construction begins. All essential parties to the construction
should thoroughly review the construction documents before
the actual construction begins to be sure all coordination
issues have been taken care of or problems resolved insofar
as possible. Today's CADD systems assist in this effort since
this can be done in a conference room rather than at the actual
Public School Districts/BOCES: There should be a "meeting of the minds" between the school district and BOCES’ officials, their architect or engineer of record, and the contractors before the construction work commences.
- Realistic Comparisons: Low bids where the difference is really
significant between the lowest and second lowest bidders (such
as 17% or greater) should be taken as a warning sign that the
bid documents may not be interpreted the same by all bidders.
Before the contracts are awarded, the building team should
meet with a few of the low bidders to verify that all bids
Public School Districts/BOCES: District or BOCES’ officials should not just accept lowest bids without considering how much the lowest bid differs from the second lowest bid, and when the difference is considerable, they should also be sure they understand why or how this has come about before awarding contracts. A significant difference could lead to the conclusion that the lowest bidder may not be "responsible" under the law.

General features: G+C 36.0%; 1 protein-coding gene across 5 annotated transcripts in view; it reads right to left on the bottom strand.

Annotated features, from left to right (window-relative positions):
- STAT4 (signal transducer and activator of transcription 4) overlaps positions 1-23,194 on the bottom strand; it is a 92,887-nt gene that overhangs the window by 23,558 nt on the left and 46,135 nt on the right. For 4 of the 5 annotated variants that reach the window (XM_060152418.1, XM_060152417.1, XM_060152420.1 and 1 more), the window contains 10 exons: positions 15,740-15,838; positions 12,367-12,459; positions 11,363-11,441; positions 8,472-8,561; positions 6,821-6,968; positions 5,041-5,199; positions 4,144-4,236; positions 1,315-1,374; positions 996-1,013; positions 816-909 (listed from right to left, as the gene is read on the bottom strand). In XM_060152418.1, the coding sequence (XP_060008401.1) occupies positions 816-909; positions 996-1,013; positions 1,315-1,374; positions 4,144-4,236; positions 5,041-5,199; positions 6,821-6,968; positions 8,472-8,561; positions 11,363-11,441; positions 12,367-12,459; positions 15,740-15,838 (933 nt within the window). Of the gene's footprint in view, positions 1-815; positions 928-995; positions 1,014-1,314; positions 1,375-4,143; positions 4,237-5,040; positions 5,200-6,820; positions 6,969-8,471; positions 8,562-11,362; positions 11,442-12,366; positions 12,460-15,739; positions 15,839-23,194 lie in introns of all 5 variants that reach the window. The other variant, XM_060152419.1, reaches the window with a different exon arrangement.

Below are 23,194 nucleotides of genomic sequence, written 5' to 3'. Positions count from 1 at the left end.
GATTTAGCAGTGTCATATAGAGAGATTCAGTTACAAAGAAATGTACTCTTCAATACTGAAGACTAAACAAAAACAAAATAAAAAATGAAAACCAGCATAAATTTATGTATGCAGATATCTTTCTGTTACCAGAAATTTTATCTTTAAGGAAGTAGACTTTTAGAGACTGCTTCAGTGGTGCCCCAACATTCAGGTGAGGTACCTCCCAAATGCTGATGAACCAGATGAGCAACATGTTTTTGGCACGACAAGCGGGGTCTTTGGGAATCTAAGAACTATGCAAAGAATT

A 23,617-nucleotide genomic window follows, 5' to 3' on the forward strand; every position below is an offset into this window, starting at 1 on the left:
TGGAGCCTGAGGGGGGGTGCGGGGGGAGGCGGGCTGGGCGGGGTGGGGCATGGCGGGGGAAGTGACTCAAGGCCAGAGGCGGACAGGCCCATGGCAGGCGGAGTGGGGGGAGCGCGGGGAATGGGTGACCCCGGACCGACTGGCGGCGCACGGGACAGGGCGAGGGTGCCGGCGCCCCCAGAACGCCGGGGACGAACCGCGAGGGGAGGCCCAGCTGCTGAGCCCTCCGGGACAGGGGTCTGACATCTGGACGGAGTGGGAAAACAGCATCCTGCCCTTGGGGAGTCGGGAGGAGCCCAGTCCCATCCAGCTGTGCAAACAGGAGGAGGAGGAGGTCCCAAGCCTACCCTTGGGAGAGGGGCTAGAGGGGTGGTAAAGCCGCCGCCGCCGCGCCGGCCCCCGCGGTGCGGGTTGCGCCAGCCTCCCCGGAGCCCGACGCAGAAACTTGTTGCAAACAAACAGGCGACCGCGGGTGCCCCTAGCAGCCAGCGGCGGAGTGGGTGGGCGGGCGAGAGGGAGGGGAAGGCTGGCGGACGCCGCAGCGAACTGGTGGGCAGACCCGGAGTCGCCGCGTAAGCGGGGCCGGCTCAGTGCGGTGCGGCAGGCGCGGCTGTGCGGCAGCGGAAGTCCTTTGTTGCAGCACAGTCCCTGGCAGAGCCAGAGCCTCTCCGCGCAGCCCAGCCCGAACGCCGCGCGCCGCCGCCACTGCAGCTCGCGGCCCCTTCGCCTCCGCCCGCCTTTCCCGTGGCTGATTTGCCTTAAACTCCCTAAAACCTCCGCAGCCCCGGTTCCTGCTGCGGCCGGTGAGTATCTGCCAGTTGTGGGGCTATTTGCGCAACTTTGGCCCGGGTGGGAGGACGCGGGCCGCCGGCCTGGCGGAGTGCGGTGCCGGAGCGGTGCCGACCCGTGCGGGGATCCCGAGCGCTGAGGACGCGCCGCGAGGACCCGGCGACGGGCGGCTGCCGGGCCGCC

- Confirm Exclusions: There should be mandatory itemization
of exclusions to eliminate future arguments or "surprises." It
must be understood by all parties that items not excluded or
clarified in bids will done as written in the contract documents.
Public School Districts/BOCES: District or BOCES’ officials must be sure that the bids are not based on excluding some of the work or details in the plans and specifications.
- The Pre-Construction Meeting: A pre-construction meeting should be held with prospective contractors to be sure those contractors understand the goals and needs of the end users of the facility. A construction site is like a family living together--there must be mutual respect for each other's goals and needs in order to have harmony. Willingness on the part of all involved parties to consider trying something new or different is also important.
Public School Districts/BOCES: When all parties understand and respect each others goals and needs, the project will proceed more smoothly. In the case of schools, it is extremely important for the BOCES’ or district's officials, the architect or engineer of record, and the contractors to understand the goals and needs of those who use the schools--namely, the teachers and students. The pre-construction meeting is also the place for the owner to re-emphasize that all aspects of the contract are critical and must be adhered to—including Commissioner’s Regulations 155.5, safety during construction and maintenance activities.
A project has been well-planned when at the end of the project all involved parties look forward to working together again.
(07/01, B. Boardman)